Does Your Senior Pet Need to Go Back to School?

Does Your Senior Pet Need to Go Back to School?

If your pet seems to be forgetting something they used to know, should you think “Back to School” for them? The short answer is: probably not.

Believe it or not, cats and dogs, like people, also can suffer “cognitive dysfunction” (i.e. memory loss like Alzheimer’s disease) as early as 11 years of age. Sometimes age-related changes may look like memory loss, but aren’t.

About Senior Cats

According to the American Association of Feline Practitioners, a cat is considered a senior at the age of 11 (60 in human years) and geriatric at the age of 15 (76 in human years).

If your cat is no longer using the litterbox, it may not be a problem with their brain. It’s possible your cat is getting arthritis, diabetes or has kidney disease. That’s why talking to your veterinarian about any problem your cat has with using the litterbox is worth a visit.

The other thing to note about cats is that they are extremely good at hiding their illnesses. No matter how well you think you know your cat, they may be sick without you knowing it. Regular veterinary visits with your cat can help with detecting problems and treating them before they become so bad that your cat suffers.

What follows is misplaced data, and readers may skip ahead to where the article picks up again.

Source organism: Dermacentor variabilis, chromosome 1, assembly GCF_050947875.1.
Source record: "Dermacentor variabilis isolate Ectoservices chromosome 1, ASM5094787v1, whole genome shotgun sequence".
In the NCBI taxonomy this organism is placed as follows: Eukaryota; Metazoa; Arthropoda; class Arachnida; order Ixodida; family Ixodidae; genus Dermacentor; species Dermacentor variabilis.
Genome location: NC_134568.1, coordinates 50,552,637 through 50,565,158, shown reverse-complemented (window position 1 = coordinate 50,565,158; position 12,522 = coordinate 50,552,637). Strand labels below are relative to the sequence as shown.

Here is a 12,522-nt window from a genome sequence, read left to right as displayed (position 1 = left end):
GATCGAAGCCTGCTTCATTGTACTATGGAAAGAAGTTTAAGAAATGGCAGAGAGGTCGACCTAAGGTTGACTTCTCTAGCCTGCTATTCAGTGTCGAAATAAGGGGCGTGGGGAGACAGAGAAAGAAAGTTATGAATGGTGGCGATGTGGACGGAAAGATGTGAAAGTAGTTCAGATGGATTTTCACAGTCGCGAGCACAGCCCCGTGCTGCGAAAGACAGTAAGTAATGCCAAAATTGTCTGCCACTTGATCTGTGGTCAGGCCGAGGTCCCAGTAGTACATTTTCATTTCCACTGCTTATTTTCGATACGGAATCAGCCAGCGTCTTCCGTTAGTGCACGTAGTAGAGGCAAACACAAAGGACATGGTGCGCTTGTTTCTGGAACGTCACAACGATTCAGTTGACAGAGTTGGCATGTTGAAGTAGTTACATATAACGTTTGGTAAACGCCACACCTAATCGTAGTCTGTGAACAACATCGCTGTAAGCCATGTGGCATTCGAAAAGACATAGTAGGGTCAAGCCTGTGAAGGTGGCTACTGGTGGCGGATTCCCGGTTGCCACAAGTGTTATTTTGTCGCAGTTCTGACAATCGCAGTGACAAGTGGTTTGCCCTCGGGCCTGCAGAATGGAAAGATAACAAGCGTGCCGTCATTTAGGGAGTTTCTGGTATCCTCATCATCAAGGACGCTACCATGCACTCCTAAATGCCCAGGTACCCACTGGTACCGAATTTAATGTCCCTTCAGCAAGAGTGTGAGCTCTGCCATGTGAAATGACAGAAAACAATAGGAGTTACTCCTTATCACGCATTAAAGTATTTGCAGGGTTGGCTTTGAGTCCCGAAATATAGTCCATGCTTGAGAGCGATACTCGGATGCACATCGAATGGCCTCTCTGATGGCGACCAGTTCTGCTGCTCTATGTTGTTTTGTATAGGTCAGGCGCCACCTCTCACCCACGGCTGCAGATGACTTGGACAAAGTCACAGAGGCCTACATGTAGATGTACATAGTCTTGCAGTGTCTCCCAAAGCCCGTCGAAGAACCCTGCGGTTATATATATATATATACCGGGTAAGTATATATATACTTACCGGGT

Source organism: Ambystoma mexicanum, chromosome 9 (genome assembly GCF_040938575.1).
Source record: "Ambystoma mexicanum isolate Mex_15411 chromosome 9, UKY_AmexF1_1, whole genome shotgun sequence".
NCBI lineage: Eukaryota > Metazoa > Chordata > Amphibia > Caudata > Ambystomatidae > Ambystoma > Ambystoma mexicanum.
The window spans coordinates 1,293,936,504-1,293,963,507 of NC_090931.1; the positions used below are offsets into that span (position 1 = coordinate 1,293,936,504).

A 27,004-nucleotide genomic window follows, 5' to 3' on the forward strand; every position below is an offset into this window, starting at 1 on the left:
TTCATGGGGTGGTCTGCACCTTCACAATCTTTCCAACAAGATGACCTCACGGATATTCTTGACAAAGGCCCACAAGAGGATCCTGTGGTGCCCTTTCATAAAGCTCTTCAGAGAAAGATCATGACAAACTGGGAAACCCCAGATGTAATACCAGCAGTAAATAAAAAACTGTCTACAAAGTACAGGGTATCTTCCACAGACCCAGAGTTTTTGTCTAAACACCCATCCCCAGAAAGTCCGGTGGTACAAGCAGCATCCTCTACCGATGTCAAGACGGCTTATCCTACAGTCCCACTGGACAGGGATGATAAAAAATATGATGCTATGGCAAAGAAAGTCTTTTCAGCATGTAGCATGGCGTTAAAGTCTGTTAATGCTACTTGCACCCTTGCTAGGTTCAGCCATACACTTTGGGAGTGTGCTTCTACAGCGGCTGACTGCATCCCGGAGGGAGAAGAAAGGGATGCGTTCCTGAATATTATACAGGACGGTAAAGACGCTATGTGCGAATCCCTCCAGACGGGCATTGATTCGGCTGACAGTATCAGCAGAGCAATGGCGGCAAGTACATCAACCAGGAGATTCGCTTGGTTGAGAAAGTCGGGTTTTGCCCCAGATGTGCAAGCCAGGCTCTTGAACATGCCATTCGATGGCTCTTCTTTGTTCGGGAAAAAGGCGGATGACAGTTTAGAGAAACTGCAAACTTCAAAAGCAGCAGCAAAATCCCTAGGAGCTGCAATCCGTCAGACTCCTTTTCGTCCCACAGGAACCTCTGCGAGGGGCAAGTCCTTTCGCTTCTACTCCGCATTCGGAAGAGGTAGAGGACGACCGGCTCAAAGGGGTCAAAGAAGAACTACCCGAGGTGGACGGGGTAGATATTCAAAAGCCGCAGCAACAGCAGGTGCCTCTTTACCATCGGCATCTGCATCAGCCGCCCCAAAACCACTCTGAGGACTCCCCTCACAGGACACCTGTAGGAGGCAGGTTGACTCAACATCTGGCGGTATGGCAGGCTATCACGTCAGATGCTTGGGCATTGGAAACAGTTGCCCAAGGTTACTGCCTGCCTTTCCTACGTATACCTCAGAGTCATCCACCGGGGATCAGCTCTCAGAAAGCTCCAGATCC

About Senior Dogs

It’s a little trickier to estimate when dogs are considered a senior or geriatric. That’s because dog breeds vary in size. As a general rule of thumb, the bigger the dog, the shorter their lifespan. For instance, very large breed dogs like Great Danes may be seniors as early as 5 years of age, while small breed dogs like toy poodles may not be considered seniors until the age of 10. Ask your veterinarian if your dog may be considered a senior or not.

If your dog is peeing indoors and this is not typical, it may be a sign your dog has joint problems (e.g. hip dysplasia), hormonal changes or memory loss.

Just like people, dogs can get cataracts and lose their hearing. This may appear as if your dog is ignoring you and “forgetting” they know basic commands like sit, stay and come. A veterinarian can help diagnose the problem and suggest treatment plans, if available.

What to do and When

According to Dr. Feltes of The Behavior Clinic, located in Olmsted Falls, “if the problem behavior is increasing in frequency, intensity or has lasted more than two weeks;” seek the help of your veterinarian and consider a consultation.

If you need more information on this topic and others, contact me at 216-920-3051 or [email protected].

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